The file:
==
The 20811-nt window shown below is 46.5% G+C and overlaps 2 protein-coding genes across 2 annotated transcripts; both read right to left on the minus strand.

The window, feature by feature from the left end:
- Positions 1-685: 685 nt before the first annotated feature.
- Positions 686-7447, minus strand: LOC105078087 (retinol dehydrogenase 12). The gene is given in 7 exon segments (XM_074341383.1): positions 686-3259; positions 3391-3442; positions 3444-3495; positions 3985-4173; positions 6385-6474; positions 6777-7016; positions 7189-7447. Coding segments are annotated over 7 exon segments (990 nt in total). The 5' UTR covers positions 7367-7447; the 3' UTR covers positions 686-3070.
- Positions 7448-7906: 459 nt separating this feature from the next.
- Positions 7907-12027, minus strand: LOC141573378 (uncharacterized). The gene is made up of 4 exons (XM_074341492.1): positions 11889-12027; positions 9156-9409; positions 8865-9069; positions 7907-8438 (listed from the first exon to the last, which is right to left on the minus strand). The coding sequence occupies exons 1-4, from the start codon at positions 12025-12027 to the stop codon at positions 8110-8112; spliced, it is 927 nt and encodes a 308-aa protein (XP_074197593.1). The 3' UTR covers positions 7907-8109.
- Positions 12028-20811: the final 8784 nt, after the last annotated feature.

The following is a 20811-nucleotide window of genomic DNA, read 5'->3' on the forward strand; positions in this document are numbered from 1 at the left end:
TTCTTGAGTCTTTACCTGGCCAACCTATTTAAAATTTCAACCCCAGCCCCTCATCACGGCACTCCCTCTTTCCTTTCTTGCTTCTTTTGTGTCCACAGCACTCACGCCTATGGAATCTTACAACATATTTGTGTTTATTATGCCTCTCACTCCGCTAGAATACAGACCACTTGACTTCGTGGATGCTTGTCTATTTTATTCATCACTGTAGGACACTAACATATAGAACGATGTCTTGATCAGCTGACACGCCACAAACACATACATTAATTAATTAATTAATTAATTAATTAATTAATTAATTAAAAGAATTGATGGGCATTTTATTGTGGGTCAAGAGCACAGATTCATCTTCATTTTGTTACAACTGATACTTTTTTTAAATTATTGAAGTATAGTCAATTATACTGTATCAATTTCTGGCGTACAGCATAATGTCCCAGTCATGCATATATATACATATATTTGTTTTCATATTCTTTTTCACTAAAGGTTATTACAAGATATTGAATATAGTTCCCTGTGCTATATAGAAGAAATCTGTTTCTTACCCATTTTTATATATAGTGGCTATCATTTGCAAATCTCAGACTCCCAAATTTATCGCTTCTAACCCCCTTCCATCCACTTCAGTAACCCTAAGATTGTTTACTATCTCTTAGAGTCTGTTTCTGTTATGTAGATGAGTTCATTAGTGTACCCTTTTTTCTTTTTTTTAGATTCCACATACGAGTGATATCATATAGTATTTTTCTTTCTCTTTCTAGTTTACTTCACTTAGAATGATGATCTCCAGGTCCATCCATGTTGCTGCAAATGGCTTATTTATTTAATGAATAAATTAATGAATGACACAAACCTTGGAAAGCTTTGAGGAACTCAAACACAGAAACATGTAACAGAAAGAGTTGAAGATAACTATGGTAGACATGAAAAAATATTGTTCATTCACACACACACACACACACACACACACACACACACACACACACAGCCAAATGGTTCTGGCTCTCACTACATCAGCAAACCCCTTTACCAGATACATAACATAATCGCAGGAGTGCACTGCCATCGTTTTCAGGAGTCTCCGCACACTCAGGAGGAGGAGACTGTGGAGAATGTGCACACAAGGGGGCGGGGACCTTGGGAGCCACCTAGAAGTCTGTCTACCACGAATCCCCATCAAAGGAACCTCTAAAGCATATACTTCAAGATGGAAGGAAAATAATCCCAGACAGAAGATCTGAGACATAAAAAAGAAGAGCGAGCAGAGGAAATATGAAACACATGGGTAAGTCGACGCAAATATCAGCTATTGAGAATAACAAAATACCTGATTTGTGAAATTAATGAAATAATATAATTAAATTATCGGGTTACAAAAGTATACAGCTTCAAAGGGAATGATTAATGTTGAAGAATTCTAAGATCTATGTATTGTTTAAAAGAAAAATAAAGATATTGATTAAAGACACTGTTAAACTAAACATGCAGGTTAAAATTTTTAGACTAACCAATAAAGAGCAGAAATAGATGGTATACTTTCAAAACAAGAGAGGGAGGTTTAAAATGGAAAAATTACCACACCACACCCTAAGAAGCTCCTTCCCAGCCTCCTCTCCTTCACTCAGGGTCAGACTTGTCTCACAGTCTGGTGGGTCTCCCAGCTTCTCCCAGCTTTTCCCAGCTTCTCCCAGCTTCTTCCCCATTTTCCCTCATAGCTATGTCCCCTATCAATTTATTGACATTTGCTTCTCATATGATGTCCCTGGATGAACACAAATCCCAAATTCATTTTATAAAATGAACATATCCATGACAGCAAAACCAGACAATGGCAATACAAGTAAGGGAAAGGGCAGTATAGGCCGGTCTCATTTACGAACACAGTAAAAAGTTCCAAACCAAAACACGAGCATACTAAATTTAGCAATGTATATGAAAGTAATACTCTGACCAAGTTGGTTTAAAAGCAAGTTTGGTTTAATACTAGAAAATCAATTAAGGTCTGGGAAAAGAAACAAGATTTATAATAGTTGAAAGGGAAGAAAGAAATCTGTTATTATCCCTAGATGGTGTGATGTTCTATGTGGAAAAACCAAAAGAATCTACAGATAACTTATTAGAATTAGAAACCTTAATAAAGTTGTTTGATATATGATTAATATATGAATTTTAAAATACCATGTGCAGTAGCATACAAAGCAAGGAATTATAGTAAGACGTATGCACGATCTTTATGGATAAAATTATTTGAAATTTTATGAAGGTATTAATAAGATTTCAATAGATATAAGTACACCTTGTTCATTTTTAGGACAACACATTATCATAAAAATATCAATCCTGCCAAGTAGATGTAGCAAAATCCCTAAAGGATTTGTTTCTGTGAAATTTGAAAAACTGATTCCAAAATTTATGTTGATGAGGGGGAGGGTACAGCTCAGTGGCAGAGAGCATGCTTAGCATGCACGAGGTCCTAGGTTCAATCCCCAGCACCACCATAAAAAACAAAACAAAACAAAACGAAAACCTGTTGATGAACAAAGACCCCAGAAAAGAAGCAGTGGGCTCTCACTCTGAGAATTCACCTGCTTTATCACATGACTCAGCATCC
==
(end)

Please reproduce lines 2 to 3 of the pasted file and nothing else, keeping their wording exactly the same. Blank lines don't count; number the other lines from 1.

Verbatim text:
The window, feature by feature from the left end:
- Positions 1-685: 685 nt before the first annotated feature.